Stoke Bliss fabric and history

STOKE BLISS is recorded in the Domesday Survey of 1086 as being held by one Codric, and including "one hide, and one plough: six villagers with three ploughs, and three slaves". The value was 25/-.


SAINT PETER'S CHURCH, which stands on a spur above two tributaries of the Kyre Brook within a large oval churchyard, was founded in the 12th century by Matilda de Mortimer, a member of the family which governed the Marches.
 

THE BUILDING. The North wall survives from the Norman foundation, and the Font is also Norman, with plain arched panels typical of Purbeck marble fonts.
 

The South aisle is Early English, from the 13th century; it has a piscina by the small altar under the unusual Dormer window. The arcade separating the South aisle from the nave leans outwards. The lancet windows in the south wall of the Chancel are also of this period.
 

Behind the organ is a window, which now gives onto the vestry, with fine oak tracery. In the 1850's major restoration was undertaken, when the east and west walls and windows were rebuilt, the chancel piscina and vestry added, and the chancel door cut. The tower, with its shingled spire which is visible from most of the parish, replaced an earlier wooden bell turret. it houses a peal of three bells, dated 1669, 1687 and 1842, and a call bell, This restoration saw the use of tufa, an open textured stone found in the Teme valley, which can be seen in other churches in the area (notably Eastham).
 

The west window was installed in 1885, and the cast window in 1974. This replaced a window destroyed by a blast from an angry farmer's shotgun. There is some controversy concerning the possible cause of his anger.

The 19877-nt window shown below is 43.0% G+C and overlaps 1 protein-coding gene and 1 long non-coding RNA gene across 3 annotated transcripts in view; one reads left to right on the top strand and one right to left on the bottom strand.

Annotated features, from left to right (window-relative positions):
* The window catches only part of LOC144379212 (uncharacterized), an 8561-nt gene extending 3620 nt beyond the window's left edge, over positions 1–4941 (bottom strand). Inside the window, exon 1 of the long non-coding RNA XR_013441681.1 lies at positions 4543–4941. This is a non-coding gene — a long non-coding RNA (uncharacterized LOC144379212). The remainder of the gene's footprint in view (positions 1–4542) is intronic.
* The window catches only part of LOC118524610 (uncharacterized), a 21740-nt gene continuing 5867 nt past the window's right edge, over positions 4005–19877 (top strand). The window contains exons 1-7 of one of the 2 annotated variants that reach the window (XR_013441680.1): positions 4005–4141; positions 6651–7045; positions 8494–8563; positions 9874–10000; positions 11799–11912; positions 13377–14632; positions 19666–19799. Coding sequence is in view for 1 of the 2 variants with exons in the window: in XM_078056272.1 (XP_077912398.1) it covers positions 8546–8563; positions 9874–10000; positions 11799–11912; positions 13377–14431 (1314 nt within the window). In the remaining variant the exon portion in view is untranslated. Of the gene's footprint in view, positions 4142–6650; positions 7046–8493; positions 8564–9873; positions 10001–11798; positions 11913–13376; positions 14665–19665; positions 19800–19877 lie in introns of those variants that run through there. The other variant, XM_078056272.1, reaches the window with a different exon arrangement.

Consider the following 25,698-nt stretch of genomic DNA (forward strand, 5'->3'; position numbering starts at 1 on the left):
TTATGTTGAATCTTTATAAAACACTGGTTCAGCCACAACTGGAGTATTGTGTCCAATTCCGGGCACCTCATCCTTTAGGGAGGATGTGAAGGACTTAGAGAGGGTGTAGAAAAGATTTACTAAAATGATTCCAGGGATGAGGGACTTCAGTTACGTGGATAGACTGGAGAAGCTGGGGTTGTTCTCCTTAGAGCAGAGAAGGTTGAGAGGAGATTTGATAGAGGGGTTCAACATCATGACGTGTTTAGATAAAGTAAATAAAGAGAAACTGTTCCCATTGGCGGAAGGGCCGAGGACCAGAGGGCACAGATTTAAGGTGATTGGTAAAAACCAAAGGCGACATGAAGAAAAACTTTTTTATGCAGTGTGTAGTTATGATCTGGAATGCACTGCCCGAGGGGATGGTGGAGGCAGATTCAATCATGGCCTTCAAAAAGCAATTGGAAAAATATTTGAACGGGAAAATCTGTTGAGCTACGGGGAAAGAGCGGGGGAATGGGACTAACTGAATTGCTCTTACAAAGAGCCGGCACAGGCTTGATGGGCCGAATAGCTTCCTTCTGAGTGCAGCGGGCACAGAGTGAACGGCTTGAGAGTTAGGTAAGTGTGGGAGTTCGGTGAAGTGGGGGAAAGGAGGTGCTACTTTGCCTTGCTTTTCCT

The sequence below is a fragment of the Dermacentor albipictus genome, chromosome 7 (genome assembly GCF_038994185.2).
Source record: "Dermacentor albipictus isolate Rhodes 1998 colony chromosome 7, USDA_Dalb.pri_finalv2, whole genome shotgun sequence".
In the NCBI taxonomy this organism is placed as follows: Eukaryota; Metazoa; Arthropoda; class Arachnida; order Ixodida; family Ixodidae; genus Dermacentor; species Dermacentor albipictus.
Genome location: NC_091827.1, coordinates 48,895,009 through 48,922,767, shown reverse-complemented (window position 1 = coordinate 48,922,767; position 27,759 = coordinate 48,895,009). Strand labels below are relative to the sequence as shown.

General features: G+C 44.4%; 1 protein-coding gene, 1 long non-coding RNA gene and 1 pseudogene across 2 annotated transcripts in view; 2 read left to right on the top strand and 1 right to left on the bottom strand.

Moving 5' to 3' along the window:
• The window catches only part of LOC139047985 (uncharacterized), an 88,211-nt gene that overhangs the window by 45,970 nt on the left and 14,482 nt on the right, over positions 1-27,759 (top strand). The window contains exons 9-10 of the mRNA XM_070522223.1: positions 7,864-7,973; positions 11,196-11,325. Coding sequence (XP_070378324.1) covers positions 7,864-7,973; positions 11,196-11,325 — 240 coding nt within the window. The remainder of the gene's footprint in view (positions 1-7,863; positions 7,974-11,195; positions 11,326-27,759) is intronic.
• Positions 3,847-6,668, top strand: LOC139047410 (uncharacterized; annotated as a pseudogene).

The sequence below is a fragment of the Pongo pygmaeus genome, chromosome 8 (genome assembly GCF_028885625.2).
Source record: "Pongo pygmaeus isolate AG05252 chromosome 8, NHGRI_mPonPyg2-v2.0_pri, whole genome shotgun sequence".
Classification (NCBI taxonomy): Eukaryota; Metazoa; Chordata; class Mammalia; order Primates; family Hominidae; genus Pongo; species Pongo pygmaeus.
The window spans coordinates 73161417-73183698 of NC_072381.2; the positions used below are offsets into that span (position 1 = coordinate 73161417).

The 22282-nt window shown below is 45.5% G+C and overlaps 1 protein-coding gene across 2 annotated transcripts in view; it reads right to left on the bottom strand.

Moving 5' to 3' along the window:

Major restoration was again undertaken in 1986/94, when over £45,000 was spent, mainly on repairs to walls and roofs. The money was raised by efforts of the parishioners, grants from The Historic Churches Preservation Trust, Worcestershire Historic Churches Fund and English Heritage, and donations from many friends of the church, not least the Bliss Family Associations from all over the world.


THE FURNISHINGS. Apart from the Font, the most striking features in the Nave are the Pulpit and Reading Desk, dated 1631 and 1635 respectively. They are richly carved in contemporary style, with broad blank arches and upright lozenges. The Desk is also adorned with small figures and two Dragons, and the inscription "Roger Osland, Church warden 1635".


The chancel screen is 15th century, in Perpendicular style, with rose tipped tracery, and behind it is the Chamber Organ, reputed to have been used by Edward Elgar (who was born at Lower Broadheath, between Stoke Bliss and Worcester).
 

The Tablet behind the Altar is Victorian. It was installed in memory of the Reverend T.E.M. Holland, rector 1823 to 1864. It is typical of the period, with angels either side on a translucent background.
The furnishings in the south aisle (Altar, Reading Desk, Lectern and Chairs) were donated by the parishioners in 1974, when the aisle was dedicated as a chapel for the use of children, in memory of Beatrice Dallow, Sunday School Superintendent 1940 to 1972.

THE MEMORIALS. There are none of note, but some of interest.
The Rev. T.E.M. Hollis is commemoiated on the Altar tablet and on the Tenor bell of 1842. His sister Frances (who also donated some of the church plate) is on a plaque on the north chancel wall with her sister Harriet, and she is also the dedicatee of the West window.
Four generations of the Powell family are remembered to the right of the main south door, and a young member of the Royal Bengal Pilot Service, drowned in a bathing accident in India, on the south chance! wall.
Other rectors remembered are Matthew Bolton (1665 - 1679), Luke Ashby (1679 - 1716) and Samuel Stinton (1745 - 1761), and among Churchwardens are Roger Osland on the Reading Desk (1635), Richard Brook on one of the bells (1669) and Meredith Jones on another (1687). More recently we have J. C. Marriott, churchwarden 1957 - 69, in whose memory the West window is dedicated. The oldest memorial in the church is a stone in the south aisle floor dated 1594.